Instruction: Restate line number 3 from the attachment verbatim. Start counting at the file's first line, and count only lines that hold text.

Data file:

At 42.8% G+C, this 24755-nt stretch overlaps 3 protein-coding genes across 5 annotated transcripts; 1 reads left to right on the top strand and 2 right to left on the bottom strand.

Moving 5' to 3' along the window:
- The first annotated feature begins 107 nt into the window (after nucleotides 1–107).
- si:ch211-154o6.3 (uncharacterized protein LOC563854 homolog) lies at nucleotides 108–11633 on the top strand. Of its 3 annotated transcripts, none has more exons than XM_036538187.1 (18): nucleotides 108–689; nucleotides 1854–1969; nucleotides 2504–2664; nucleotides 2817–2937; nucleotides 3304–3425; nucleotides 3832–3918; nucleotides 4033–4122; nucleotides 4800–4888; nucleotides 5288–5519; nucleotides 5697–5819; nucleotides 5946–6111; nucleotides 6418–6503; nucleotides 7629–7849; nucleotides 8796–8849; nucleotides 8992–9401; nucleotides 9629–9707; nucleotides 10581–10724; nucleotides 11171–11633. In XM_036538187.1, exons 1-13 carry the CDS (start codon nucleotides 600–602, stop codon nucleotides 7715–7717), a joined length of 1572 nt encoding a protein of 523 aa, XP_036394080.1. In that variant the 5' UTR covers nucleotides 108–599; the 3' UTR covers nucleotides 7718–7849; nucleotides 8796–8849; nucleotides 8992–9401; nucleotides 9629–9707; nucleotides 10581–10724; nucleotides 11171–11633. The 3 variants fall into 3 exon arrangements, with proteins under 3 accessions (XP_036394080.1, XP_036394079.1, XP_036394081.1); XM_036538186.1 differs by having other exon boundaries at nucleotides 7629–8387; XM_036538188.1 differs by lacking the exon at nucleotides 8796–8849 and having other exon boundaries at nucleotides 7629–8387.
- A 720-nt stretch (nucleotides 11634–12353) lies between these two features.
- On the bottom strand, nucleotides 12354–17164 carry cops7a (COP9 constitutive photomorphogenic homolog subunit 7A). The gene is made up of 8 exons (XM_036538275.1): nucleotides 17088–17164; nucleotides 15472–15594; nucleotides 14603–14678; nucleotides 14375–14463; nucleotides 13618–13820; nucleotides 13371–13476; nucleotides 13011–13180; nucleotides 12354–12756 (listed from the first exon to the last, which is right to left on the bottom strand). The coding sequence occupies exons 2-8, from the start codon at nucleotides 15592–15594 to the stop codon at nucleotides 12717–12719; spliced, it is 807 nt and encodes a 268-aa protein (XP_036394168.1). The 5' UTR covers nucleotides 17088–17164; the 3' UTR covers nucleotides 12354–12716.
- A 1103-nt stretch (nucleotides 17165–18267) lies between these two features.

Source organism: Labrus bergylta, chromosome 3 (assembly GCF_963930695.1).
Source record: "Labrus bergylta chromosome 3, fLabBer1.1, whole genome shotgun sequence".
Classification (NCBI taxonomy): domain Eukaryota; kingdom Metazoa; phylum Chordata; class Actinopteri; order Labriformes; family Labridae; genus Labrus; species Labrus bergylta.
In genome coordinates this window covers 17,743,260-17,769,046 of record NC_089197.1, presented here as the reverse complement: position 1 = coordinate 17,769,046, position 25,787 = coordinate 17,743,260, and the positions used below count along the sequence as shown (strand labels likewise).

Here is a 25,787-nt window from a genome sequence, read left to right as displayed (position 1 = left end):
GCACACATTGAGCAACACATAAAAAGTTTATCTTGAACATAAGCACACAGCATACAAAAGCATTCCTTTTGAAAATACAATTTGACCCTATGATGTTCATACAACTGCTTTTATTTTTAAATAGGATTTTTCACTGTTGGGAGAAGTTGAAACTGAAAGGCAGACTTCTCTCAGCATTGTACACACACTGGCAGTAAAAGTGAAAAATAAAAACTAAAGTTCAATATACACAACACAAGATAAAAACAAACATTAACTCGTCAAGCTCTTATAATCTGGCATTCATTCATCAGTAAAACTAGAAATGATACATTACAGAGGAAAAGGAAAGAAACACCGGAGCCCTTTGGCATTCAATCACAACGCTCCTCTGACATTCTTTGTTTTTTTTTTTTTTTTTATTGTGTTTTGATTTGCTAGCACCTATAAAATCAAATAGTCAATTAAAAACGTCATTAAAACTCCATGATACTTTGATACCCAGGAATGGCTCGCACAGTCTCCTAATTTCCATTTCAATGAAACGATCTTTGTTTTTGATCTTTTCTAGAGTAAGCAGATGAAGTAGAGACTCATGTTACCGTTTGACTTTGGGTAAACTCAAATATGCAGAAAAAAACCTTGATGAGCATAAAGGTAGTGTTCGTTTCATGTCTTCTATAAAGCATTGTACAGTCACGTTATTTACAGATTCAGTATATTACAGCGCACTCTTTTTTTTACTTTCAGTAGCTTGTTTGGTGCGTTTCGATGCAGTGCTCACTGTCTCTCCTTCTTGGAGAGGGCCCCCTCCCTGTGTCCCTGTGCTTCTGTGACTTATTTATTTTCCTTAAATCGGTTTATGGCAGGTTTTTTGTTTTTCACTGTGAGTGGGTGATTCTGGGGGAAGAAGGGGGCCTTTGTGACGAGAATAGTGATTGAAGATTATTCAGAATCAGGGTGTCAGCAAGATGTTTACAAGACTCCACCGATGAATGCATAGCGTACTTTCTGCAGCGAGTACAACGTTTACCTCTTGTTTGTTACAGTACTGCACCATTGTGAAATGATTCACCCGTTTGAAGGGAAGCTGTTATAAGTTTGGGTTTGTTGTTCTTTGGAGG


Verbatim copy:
- The first annotated feature begins 107 nt into the window (after nucleotides 1–107).